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Christian Leadership Defined

January 20, 2015
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This is a wonderfully written position paper on Christian leadership. Dr. Bruce E. Winston discusses the importance of loving God and loving other people as a starting point.

Christian Leadership Defined.

Bruce E. Winston, PhD

January 10, 2015

I have enjoyed the opportunity and privilege of studying leadership for the past 25 years and have come to understand some key principles that undergird successful transformative leadership. Most notably to me are the principles that come from the New Testament. This essay presents what I have found and how these principles relate to those who are in leadership positions today.

To be a Christian means that one follows the beliefs, tenets, and principles that are ascribed to Jesus in the four Gospels and presented by the Apostles in the letters included in the New Testament. This essay begins with the Great Commandment to love God and to love our neighbor and presents what I believe it means to be a Christian Leader.

When Jesus was asked by the Pharisees to name the most important commandment, Jesus responded by summarizing all of the commandments: “And He said to him, 'YOU SHALL LOVE THE LORD YOUR GOD WITH ALL YOUR HEART, AND WITH ALL YOUR SOUL, AND WITH ALL YOUR MIND.' This is the great and foremost commandment. The second is like it, 'YOU SHALL LOVE YOUR NEIGHBOR AS YOURSELF.' "On these two commandments depend the whole Law and the Prophets." (Matthew 22:37-40 New American Standard (NAS)). A review of the Ten Commandments shows that the first four commandments relate to loving God and the last six commandments relate to loving people.

Christian Leadership Demonstrated Through Loving God

Jesus stated that the foremost commandment is to love God. I believe that a Christian leader would openly declare his/her belief and commitment to Jesus, as the Son of God and the Messiah, and to agree to live by Jesus’ stated principles. John 6:38 shows that Jesus said that He came to do the will of his Father. This recognition of ‘calling’ is an important element for a Christian leader in that the Christian leader should seek to do the will of the Father as conveyed through Jesus. Over the past 25 years I have interviewed countless successful Christian leaders who tell me that they understood their calling and even thought they might not have been educated/trained in how to do the work they experienced success and attributed their success to following their calling.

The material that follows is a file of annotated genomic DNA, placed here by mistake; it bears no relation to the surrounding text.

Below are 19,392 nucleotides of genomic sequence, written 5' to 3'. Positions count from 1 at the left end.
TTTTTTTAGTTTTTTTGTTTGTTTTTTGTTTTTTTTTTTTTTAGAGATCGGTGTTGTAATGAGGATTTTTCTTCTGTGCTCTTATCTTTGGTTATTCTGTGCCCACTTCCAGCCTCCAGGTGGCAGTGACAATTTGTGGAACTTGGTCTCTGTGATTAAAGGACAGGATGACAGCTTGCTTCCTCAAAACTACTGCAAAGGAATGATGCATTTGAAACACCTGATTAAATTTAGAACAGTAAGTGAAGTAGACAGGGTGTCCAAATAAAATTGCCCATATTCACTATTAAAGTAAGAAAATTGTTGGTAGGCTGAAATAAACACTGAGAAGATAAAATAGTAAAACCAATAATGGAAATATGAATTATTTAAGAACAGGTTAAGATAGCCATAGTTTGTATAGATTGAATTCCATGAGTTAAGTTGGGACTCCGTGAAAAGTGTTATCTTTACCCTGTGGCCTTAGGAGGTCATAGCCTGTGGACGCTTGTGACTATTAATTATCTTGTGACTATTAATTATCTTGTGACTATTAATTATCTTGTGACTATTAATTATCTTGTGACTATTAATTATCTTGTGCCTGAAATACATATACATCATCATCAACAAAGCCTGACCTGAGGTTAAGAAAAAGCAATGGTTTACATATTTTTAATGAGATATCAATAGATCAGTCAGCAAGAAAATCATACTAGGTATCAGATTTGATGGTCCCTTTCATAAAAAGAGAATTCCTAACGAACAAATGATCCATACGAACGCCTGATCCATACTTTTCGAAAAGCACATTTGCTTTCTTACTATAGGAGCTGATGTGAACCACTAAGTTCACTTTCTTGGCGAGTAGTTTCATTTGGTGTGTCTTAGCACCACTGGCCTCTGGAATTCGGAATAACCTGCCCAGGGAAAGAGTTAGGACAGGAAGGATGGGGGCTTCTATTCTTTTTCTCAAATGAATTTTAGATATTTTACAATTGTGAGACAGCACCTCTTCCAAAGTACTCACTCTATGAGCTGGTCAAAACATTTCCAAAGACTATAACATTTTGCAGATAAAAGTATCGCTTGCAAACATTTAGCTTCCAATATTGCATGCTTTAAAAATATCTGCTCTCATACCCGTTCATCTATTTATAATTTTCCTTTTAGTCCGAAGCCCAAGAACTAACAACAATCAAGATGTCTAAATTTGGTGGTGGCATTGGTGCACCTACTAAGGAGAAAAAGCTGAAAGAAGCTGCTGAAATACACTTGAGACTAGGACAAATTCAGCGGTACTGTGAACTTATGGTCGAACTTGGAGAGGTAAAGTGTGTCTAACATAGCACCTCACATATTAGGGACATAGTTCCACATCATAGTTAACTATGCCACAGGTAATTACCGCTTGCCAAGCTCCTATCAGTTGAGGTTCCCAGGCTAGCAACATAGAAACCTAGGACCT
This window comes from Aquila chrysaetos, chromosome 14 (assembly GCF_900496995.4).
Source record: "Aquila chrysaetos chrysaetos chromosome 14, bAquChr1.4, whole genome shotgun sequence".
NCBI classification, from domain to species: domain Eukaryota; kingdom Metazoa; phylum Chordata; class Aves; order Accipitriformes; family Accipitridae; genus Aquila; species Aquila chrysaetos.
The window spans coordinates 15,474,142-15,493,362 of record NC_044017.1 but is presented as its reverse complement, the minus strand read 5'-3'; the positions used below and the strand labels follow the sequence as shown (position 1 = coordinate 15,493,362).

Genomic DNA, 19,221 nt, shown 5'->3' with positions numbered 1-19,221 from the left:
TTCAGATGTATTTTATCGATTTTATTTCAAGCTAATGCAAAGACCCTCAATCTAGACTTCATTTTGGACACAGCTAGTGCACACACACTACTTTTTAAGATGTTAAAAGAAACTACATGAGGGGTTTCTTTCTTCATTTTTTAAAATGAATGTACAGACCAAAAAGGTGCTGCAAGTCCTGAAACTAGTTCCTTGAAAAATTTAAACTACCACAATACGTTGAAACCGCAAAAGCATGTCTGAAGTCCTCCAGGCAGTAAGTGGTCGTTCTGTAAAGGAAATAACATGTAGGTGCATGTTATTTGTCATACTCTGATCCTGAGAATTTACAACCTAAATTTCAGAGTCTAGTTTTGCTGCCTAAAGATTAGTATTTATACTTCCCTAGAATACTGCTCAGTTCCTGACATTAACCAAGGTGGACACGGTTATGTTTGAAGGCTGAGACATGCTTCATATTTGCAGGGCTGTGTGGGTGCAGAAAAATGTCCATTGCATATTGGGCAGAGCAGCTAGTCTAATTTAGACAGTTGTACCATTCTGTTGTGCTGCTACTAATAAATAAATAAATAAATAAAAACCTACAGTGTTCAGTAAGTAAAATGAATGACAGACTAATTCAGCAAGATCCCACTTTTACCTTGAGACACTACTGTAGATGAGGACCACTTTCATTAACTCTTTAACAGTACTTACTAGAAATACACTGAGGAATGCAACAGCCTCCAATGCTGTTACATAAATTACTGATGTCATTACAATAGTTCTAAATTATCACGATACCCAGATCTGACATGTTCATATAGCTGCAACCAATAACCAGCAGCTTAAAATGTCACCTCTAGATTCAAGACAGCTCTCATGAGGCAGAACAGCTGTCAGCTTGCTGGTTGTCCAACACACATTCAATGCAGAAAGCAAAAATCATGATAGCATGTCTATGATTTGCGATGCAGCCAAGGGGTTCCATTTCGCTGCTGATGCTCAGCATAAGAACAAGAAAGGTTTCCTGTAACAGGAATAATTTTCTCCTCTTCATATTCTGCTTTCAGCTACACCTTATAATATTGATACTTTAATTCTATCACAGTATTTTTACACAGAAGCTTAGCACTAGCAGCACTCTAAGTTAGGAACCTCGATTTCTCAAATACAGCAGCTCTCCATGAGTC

In Romans 12:2 Paul helps us see why it is important to listen to God and follow Him: “And do not be conformed to this world, but be transformed by the renewing of your mind, so that you may prove what the will of God is, that which is good and acceptable and perfect” (NAS). Paul helps us see that we will know our calling by transforming (the Greek word used here is similar to metamorphosis) our minds through studying what we read and hear in order to know what God’s will is for us. Note that Paul ends this advice by showing that God’s will is good, acceptable, and perfect. A Christian leader will spend time in study, prayer, and meditation listening for God’s direction.

Paul provides another principle for Christian leaders in Col 3:23-24: “Whatever you do, do your work heartily, as for the Lord rather than for men, knowing that from the Lord you will receive the reward of the inheritance. It is the Lord Christ whom you serve” (NAS). The Greek word we translate to ‘heartily’ has the root of spirit, soul, breath of life, etc. that implies more than just mere completion. It seems to me that Paul’s admonition is that Christian leaders should do everything as if it is a form of worship to God. Thus, Christian leaders seek to serve God, rather than other people or one’s self.

James, in chapter 4 of his letter, offers some strong advice about doing what you want to do and expecting success, but rather we should focus on what God wants us to do. James’ teaching supports the view of Loving God to be the foremost commandment and to focus, first on God, and then on people.

Christian Leadership Demonstrated Through Loving People